Mobile Networks for Industry 4.0

Mobile networks, and particularly those delivering 4G and 5G services, provide connectivity options applicable across the broad range of Industry 4.0 use cases, making these the superior choice for manufacturing and supply chain companies. Here we highlight some of the features that are key to deployments both for the Operational Technology (OT) network connecting production machinery as well as the Information Technology (IT) network enabling related business applications.

Coverage Range

Mobile technologies are unsurpassed at providing high-quality, wide-area coverage with an outdoor range extending to tens of kilometres. In a factory floor or warehouse deployment there is also the ability to deploy ultra-compact cell site equipment which delivers the same high-quality coverage to every required point of every building to support use cases across the OT and IT domains. Importantly mobile networks enable seamless interworking between small-cells as used in-building and large cells used outdoors. [Click here to read more about Spectrum]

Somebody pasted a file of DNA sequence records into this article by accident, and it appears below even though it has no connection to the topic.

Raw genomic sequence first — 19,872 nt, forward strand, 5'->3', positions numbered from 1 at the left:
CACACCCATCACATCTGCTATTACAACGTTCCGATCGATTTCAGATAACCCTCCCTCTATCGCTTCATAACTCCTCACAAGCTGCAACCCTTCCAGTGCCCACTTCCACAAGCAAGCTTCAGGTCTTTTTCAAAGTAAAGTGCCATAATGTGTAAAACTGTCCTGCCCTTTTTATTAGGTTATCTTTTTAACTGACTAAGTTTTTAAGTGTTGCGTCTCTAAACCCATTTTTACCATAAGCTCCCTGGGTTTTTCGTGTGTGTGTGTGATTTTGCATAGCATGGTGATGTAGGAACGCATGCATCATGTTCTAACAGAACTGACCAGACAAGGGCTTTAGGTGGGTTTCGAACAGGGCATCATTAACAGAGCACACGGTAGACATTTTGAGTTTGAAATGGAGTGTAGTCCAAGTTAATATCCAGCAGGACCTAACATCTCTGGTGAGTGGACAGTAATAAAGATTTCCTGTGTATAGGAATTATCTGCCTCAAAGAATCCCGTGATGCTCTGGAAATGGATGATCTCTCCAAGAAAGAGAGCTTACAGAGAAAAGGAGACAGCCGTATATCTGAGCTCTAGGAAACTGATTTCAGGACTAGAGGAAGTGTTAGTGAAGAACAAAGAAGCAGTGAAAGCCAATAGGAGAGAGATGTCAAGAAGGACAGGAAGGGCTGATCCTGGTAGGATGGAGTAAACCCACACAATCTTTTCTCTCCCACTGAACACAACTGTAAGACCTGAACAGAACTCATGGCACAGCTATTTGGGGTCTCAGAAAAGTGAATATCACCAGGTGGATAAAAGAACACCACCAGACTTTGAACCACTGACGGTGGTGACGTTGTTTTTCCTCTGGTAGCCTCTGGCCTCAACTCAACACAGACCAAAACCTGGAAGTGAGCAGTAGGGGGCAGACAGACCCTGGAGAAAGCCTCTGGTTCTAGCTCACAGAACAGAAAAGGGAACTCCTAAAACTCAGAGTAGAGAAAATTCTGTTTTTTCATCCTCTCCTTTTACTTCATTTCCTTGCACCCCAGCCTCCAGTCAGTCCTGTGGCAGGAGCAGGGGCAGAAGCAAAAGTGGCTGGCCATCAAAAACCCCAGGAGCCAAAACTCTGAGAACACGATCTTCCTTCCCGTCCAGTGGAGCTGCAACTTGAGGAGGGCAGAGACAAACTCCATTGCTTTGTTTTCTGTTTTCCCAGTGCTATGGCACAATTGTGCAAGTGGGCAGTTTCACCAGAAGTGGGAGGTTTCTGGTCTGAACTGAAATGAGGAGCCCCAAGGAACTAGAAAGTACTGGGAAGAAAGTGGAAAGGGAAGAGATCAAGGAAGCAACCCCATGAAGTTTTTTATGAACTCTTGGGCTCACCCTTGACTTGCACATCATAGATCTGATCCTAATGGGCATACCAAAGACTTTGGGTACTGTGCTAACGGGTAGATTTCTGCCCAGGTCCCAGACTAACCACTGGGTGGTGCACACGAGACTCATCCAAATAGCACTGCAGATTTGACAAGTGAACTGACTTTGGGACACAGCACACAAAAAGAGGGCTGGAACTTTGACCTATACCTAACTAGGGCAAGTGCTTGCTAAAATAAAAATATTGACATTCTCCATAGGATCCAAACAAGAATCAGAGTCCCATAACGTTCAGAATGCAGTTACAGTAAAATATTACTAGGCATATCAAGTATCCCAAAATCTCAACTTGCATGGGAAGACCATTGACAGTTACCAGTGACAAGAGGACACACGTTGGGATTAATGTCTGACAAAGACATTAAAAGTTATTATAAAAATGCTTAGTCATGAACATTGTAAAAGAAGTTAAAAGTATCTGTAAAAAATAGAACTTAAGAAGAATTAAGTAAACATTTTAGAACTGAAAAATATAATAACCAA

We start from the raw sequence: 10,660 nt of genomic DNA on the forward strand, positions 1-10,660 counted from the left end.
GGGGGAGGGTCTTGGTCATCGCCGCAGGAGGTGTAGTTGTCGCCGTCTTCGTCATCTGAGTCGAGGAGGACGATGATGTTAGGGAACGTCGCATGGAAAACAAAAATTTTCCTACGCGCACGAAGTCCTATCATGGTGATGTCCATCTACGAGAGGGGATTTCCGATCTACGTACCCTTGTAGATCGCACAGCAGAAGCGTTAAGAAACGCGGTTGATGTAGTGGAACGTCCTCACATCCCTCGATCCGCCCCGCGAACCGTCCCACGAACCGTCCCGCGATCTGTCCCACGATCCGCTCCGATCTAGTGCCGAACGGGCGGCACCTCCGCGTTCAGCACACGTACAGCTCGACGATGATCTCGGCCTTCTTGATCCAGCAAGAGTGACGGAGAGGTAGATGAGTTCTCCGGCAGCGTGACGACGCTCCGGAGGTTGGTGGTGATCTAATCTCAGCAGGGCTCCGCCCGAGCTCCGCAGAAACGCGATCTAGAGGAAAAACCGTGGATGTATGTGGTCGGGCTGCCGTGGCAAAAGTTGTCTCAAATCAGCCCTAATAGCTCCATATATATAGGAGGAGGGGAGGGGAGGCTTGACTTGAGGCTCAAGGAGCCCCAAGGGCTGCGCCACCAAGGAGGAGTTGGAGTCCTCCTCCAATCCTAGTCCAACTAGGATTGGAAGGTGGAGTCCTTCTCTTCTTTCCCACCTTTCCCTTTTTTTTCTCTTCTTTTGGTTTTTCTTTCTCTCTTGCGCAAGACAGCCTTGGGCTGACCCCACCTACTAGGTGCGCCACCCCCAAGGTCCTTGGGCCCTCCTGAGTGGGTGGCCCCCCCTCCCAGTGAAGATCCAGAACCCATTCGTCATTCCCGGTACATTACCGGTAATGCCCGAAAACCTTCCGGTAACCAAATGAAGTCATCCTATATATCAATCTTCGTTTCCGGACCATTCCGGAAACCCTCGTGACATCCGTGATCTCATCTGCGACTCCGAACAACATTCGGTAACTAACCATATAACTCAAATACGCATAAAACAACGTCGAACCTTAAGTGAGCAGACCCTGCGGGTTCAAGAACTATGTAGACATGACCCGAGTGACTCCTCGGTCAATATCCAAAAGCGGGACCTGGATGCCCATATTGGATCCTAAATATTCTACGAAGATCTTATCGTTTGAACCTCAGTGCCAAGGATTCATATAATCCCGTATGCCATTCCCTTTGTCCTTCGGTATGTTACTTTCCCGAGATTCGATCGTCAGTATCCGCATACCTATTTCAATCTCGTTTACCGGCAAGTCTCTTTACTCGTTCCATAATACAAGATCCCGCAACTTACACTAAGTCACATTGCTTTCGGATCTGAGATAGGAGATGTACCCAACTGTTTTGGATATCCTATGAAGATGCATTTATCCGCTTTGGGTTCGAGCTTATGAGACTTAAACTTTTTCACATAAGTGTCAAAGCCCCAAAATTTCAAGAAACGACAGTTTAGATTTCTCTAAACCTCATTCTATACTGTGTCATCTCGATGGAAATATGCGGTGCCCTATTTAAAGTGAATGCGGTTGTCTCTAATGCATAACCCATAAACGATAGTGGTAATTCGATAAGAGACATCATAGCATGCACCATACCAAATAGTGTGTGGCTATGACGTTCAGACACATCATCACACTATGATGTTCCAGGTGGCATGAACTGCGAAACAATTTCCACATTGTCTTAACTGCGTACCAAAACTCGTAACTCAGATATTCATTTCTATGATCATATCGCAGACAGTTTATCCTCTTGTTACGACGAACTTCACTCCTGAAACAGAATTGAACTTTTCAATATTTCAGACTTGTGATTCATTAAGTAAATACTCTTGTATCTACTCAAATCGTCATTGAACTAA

Mobile devices, particularly 4G and 5G, benefit from advances in signal protocols that deliver the highest levels of signal sensitivity and noise immunity. Also, mobile network equipment is licensed for operation at much higher transmit power levels than, for example, Wi-Fi equipment. Together these ensure coverage can be achieved far more reliably and efficiently with less physical infrastructure than would be required with other technologies.

Battery Consumption